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Peel Children's Aid Society turns 100

Tuesday, April 24, 2012

The Peel Children's Aid Society hosted a birthday party last night in Mississauga to celebrate its milestone 100th birthday.

About 200 people turned out for a special reception to celebrate the 100th anniversary of the first meeting of the organization's board of directors, held on April 23, 1912 in a Brampton church.

A century later, the many individuals and volunteers who continue to ensure children in Peel get the help and support they need during the toughest of times came together at the Glenerin Inn on The Collegeway to celebrate a century of success and look towards a positive future.

What began in 1891 as local journalist John Joseph Kelso's tireless efforts to bring to light the plight of abused and neglected children has grown into an organization that serves more than 8,000 families annually in the region.

“(The Peel CAS) was formed in 1912 as an essential service and still performs an essential service in the community,” said Tom Urbaniak, a University of Cape Breton professor who became the youngest person ever to serve on the board at 19.

Urbaniak has authored a book called A Constant Friend that details the history of the Peel CAS. It tells the story of the organization from its humble beginning through its ongoing struggle to meet the needs of youth today. “When it was formed, there were many children who were falling through the cracks and there was an inadequate social safety net,” he said reflecting on the 100-year history of the organization. “These challenges are still with us today.”

He noted the founding principles of the organization called for it to be more than a faceless bureaucracy running children through the system. The mission was to give children a stable environment when their own families were unable to provide the care they needed.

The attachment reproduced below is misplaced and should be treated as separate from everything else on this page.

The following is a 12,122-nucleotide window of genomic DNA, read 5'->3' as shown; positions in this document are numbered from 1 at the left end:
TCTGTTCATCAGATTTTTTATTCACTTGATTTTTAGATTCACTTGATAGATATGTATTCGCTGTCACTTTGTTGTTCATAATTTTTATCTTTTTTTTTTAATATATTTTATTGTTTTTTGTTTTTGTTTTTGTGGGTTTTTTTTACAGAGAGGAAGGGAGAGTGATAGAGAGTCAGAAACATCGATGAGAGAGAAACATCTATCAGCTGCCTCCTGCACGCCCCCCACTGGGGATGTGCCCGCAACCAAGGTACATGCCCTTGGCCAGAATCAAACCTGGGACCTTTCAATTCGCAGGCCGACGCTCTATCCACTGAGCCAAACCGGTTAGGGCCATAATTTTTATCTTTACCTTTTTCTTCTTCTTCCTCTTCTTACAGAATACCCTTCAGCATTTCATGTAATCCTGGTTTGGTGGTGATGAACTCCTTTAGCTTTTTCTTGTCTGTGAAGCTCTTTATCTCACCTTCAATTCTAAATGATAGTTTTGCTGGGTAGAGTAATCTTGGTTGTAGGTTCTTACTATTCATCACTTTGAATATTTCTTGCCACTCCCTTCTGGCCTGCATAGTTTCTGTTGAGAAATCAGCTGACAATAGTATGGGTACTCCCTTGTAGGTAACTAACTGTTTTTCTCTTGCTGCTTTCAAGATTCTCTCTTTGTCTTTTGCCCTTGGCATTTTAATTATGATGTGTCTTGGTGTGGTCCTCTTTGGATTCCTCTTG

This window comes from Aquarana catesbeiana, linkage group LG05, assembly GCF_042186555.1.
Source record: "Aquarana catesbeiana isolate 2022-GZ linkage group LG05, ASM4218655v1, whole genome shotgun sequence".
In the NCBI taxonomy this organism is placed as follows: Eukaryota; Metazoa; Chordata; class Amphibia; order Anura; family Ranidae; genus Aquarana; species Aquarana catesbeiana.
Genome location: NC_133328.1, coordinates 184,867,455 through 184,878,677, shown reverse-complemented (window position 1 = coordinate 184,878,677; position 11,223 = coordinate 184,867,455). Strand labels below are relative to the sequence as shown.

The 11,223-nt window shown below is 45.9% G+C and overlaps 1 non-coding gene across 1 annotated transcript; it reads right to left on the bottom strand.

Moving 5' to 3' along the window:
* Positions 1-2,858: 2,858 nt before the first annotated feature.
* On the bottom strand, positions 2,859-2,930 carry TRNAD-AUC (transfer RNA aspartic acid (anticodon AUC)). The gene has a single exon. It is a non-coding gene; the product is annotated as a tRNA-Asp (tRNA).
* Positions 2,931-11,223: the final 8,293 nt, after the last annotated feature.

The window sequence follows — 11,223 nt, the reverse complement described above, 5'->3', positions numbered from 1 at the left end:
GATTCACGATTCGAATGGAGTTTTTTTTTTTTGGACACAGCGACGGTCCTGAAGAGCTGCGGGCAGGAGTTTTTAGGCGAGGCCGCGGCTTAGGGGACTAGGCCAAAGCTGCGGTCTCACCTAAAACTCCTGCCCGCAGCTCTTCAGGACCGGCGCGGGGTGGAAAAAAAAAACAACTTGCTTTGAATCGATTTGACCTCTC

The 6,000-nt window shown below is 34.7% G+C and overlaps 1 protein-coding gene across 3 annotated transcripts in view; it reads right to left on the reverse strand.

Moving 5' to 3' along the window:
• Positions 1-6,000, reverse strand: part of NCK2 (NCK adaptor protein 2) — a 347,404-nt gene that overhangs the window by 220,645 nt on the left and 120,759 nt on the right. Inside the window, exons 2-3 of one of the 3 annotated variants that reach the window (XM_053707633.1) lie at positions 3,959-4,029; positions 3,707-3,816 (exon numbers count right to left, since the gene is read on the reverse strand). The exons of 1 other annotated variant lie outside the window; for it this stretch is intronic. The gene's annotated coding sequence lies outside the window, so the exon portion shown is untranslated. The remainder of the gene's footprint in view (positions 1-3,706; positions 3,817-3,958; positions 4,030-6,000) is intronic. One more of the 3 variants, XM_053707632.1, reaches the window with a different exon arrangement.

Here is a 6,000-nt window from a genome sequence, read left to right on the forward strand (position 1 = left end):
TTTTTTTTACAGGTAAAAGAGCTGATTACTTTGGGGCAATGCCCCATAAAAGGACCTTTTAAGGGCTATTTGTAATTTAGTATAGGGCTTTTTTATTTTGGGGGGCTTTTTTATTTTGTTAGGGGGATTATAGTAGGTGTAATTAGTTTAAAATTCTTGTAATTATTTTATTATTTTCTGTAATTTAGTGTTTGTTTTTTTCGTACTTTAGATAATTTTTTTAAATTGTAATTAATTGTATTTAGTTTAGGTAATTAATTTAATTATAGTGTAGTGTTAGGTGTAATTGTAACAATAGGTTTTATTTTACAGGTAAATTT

Members of the community stepped forward to provide assistance in the form of foster care and other community programs to give young people the chance to growth and become involved citizens. “There is a prevailing culture and value system where every child is cared for and no longer falls through the cracks,” he said.

The result of this commitment to caring for youth is positive stories like that of Peel Region resident Jessica Kelly, who who at age 6 found herself in need of foster care.

Last night (Monday), the 19-year-old shared her story of success and dreams of for a bright future with others. She told the gathering how being a ward of the Peel CAS allowed her to participate in sports programs, learn piano and go to camp with other children her age.

Finding the strength to achieve your goals and dreams during difficult times when you are put into foster care something the CAS helps you achieve, she said.

“It's a mindset and you have to use the opportunity you have been given to the best extent possible,” she said. Now approaching the end of her time with the Peel CAS, Kelly is looking to graduating from Bishop's University in Quebec and hopes to become an RCMP officer.

“The biggest thing I can do for the organization that has helped me so much is show success in my own life,” she said.

Visit to learn how to get involved with the Peel CAS.